On June 11, 2009, the U.N.’s World Health Organization (WHO) declared an H1N1 pandemic, moving the alert level to phase 6 and marking the first global pandemic since the 1968 Hong Kong flu. A November 8, 2009, worldwide update from WHO stated, “206 countries and overseas territories/communities have officially reported over 503,536 laboratory-confirmed cases of H1N1 infection, including 6,250 deaths.”
Although many health surveillance organizations believe the peak for H1N1 cases has passed, most research indicates that the virus will be around for a while with surges and declines in the number of cases. In fact, at this particular time, 32 states in the U.S. are still reporting widespread infections.
Actual numbers in the millions
National Centers for Disease Control and Prevention (CDC) statisticians estimate that between 14 and 34 million cases of H1N1 occurred between April and October 17, 2009, with a mid-level range of about 22 million people infected in 2009. Between 63,000 and 153,000 H1N1-related hospitalizations occurred in the same period, with a mid-level range of 98,000. CDC estimates that there have been between 2,500 and 6,000 deaths from H1N1, with a mid-level range of about 3,900.
Because there is no absolute requirement for reporting cases to the CDC or WHO, no one knows the exact number of cases, and statisticians have been forced to estimate the incidences of infection. Many people with flu do not seek medical care, and since the testing for H1N1 is relatively expensive, only a small number of people with flu-like symptoms have been tested.
Hand contact is a culprit
Seasonal flu typically affects older populations â€” 60 percent of hospitalizations and 90 percent of deaths occur in patients 65 and older. With H1N1, however, the most affected groups are younger than 65, perhaps because previous flu epidemics may have imparted a degree of immunity to the older population. Schools, in particular, are breeding grounds for the virus, and parents have been urged to keep sick children home until they have been free of fever for 24 hours.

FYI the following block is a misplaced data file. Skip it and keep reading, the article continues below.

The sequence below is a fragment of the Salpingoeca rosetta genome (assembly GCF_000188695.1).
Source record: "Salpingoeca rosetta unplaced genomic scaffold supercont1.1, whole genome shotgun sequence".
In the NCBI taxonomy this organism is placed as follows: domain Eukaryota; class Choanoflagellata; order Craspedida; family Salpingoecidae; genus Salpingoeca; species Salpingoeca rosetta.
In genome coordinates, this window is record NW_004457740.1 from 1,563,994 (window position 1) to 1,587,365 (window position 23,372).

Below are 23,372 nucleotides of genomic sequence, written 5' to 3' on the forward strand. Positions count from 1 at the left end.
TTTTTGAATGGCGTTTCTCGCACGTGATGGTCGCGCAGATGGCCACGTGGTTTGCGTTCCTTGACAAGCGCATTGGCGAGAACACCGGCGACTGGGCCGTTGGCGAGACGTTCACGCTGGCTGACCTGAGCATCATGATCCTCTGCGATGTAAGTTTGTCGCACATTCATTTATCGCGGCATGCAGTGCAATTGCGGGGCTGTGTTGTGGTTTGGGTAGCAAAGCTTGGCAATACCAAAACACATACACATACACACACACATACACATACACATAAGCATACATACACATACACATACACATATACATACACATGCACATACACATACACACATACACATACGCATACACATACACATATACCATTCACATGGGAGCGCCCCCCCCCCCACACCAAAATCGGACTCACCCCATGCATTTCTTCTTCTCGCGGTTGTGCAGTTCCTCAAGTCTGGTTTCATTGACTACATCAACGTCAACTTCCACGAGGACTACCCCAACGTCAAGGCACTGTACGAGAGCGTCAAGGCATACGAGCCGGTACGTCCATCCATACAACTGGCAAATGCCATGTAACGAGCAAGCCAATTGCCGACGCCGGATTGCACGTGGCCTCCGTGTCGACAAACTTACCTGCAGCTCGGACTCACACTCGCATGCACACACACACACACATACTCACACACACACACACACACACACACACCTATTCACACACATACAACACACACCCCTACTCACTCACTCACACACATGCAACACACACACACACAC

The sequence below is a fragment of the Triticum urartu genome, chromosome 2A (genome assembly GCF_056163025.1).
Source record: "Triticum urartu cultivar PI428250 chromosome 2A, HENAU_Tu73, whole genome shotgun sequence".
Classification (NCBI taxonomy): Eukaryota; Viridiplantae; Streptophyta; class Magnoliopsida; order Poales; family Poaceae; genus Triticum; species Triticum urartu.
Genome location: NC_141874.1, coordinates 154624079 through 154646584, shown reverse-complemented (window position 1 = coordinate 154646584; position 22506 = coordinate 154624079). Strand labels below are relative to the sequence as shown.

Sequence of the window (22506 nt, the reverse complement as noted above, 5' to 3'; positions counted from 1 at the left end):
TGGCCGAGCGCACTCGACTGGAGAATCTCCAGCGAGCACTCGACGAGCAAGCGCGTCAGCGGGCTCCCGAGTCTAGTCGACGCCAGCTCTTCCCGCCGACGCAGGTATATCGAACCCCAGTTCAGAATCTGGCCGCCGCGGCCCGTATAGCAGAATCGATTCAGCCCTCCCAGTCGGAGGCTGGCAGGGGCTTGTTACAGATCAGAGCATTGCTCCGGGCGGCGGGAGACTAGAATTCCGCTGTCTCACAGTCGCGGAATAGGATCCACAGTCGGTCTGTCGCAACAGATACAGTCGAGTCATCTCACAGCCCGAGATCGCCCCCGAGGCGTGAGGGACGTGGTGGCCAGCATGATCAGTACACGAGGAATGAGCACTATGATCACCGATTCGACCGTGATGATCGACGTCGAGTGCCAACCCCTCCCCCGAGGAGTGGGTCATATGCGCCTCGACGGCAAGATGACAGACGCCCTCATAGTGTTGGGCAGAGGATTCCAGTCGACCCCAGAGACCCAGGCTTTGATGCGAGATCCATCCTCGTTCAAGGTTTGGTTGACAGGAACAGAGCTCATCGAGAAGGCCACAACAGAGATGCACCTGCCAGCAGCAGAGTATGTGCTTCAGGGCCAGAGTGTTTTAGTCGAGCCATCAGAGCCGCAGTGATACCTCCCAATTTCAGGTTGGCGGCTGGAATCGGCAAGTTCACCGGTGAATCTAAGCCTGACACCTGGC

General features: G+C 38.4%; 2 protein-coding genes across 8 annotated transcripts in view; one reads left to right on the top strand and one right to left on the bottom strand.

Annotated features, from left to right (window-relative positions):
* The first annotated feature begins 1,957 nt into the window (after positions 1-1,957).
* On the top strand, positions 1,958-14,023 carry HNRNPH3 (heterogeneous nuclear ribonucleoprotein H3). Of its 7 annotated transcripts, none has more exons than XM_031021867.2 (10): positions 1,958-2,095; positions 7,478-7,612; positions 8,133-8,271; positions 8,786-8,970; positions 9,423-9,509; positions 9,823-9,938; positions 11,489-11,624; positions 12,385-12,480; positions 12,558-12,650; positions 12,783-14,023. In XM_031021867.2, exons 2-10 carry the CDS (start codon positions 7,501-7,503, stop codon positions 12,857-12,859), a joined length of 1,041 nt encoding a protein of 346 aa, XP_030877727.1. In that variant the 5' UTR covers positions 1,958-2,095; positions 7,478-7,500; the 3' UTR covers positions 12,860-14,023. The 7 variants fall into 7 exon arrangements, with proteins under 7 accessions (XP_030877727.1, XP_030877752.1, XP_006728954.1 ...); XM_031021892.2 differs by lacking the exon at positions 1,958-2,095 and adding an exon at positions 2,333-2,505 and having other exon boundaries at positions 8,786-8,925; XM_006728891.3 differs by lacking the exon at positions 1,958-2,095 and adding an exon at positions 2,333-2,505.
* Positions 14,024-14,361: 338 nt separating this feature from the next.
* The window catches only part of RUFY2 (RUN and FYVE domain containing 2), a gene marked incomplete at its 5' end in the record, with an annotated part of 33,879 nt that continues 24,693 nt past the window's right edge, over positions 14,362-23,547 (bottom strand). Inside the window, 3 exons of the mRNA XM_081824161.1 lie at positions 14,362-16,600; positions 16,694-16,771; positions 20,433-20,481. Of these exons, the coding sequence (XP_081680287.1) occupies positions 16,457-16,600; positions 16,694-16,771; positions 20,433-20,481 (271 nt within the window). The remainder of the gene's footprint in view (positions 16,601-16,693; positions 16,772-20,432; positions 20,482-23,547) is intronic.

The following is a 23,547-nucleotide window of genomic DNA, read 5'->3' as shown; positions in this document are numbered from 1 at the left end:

Although H1N1 is a respiratory disease, evidence shows that it is transmitted more from surfaces and hands than directly via the air. In the event of a cough or a sneeze, the heavier virus particles released orally are deposited on hands and inanimate surfaces, and the virus is then transferred via an unsuspecting touch.
For this reason, the Society of Healthcare Epidemiologists, the Infectious Disease Society and WHO recommend precautions based on transmission by droplet infection rather than airborne infection. In certain circumstances, disposable gloves have become the hero in protecting workers. In all cases, frequent hand washing, even sanitizing, is becoming standard practice.
Possibility of mutation
Thus far the H1N1 infections have not caused as many deaths as regular seasonal flu, but there is fear that the virus will change or mutate during subsequent waves as it spreads across the globe. A changed version of the H1N1 virus could produce a much deadlier, treatment-resistant strain that could render previous immunizations useless.